“Dad, I think it’s time for us to go,” Matty said softly. He and his father had had this conversation so many times over the last half-decade that it’d taken on a life of its own, breathing its own sorrow into the air around Joe. The loss of his mother was the real source of his dad’s bitterness, at least as much as the politics of a plague that killed many millions of people, including two younger cousins, Matty knew. “You need your rest.”

Joe’s head swiveled back like he’d been slapped. “Rest? Rest? Rest for what? To play another round of Old People Who Should Be Dead Bingo?” he yelled. “Matty, you cannot possibly understand what it means to be so old that the oldest people around me are considered youngsters by comparison, and yet I can’t die! I have absolutely nothing in common with anyone. I am utterly and literally alone on an island. It’s not that I have lost touch with the world, Matty. The world has lost touch with me”

“But Dad, you could have taken your chances with the next four vaccines. You chose not to,” Matty said smoothly, trying to calm his father.

“And it’s a good thing, too, seeing as how they all failed. It’s like the virus kept getting smarter every time and laughed at us with each new vaccine. Ah, but then they came out with a sixth one. And every scientist and doctor worth their lab coats said this was the one. This one would cure COVID forever — and not just the current strains. It would even prevent new strains that hadn’t even formed yet. Well sir, that sounded too good to be true, but I figured, what is there to lose? The sixth time must be the charm, right?”

Matty dropped his head. He’d heard the inevitable answer to this rhetorical question a thousand times before.

“It worked, all right,” Joe said. “Only too well! Now I am trapped by my own bad luck and some sick, twisted cosmic irony! Here I am, a living, breathing testament to the power of modern medicine!” Joe shouted. His vitriolic cynicism was as clear as the spittle now on his lips. His anger drew surprised glances from a few people floating around the edges of his room.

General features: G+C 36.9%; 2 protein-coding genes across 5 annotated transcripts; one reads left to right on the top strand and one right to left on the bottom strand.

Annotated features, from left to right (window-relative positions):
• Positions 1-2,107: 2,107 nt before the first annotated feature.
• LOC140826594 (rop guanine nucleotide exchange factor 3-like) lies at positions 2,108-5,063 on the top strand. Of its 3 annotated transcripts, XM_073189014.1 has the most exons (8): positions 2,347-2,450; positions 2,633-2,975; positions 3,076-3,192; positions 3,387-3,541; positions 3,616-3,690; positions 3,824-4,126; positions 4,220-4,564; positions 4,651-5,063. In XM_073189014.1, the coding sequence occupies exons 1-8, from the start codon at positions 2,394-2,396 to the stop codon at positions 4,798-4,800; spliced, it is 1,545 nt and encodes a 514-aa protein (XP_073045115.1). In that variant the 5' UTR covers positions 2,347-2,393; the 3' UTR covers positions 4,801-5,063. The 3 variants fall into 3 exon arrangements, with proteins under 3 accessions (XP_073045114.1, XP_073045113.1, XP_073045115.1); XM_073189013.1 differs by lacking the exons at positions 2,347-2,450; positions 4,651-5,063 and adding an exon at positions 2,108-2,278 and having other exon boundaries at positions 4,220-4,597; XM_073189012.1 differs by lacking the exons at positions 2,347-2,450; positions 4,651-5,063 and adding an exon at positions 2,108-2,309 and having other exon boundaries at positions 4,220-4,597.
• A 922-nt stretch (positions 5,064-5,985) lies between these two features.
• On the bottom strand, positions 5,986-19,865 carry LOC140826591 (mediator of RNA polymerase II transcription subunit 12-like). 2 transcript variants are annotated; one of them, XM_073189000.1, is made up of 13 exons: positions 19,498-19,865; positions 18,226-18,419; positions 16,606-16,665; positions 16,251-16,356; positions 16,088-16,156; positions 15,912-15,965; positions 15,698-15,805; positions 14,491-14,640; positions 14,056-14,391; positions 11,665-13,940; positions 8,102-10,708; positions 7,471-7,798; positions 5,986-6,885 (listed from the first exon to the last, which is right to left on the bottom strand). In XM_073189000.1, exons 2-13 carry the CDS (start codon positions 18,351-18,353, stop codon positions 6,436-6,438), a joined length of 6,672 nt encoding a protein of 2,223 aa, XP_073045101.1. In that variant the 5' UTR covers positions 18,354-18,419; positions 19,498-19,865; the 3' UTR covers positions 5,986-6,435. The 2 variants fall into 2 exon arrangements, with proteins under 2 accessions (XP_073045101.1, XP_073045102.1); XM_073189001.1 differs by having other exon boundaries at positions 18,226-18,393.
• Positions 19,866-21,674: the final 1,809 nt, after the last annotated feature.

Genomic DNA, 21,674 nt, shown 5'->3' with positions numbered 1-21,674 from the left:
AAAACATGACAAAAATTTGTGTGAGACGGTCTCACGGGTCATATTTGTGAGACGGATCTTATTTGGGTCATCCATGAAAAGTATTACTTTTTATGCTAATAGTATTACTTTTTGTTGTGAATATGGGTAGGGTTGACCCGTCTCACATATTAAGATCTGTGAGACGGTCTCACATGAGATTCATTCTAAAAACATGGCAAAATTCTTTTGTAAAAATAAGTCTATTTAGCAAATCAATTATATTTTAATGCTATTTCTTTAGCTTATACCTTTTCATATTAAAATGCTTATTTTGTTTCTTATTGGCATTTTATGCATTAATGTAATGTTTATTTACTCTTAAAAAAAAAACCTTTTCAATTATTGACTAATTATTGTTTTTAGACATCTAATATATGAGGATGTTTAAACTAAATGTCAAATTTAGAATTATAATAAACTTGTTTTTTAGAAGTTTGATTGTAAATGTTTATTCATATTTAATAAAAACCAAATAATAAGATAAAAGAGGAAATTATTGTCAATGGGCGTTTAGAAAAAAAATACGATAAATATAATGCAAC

“Dad come on. You know there’s nothing to that. There is no proof that the vaccine caused you to live longer, or stop your natural aging, or whatever it is you think happened. It could have been a fluke. It could be that you’ve got incredibly good genes. Maybe God has a reason for keeping you alive so long. Who knows? Yes, there were problems with the first six vaccines, but the next one worked the way it was supposed to. Maybe not for everyone, but at least for a few people. The others who lived all had happy lives and eventually died just like we’re all going to do” Matty said. “Including you.” His voice carried just the faintest wisp of exhausted exasperation.

Joe shifted in chair. Several relatives had quietly slipped out of the room, lingering now outside the open door or down the hall near the dining room. Those remaining watched the ballgame on the television. “Bears are losing again,” Joe noted to no one in particular. “Some things never change.”

Matty lifted and gently held his father’s right hand. He spoke respectfully, but firmly, as if reprimanding a child whose countless good deeds far outweighed this one bad one. “Dad, all we know, all any of us care about – “ Matty waved his right hand over his shoulder toward the thinning herd as it now issued a collective groan at yet another Bears fumble – “is that you are still with us. For whatever reason. It doesn’t matter. Your life is a blessing. And we cherish it.”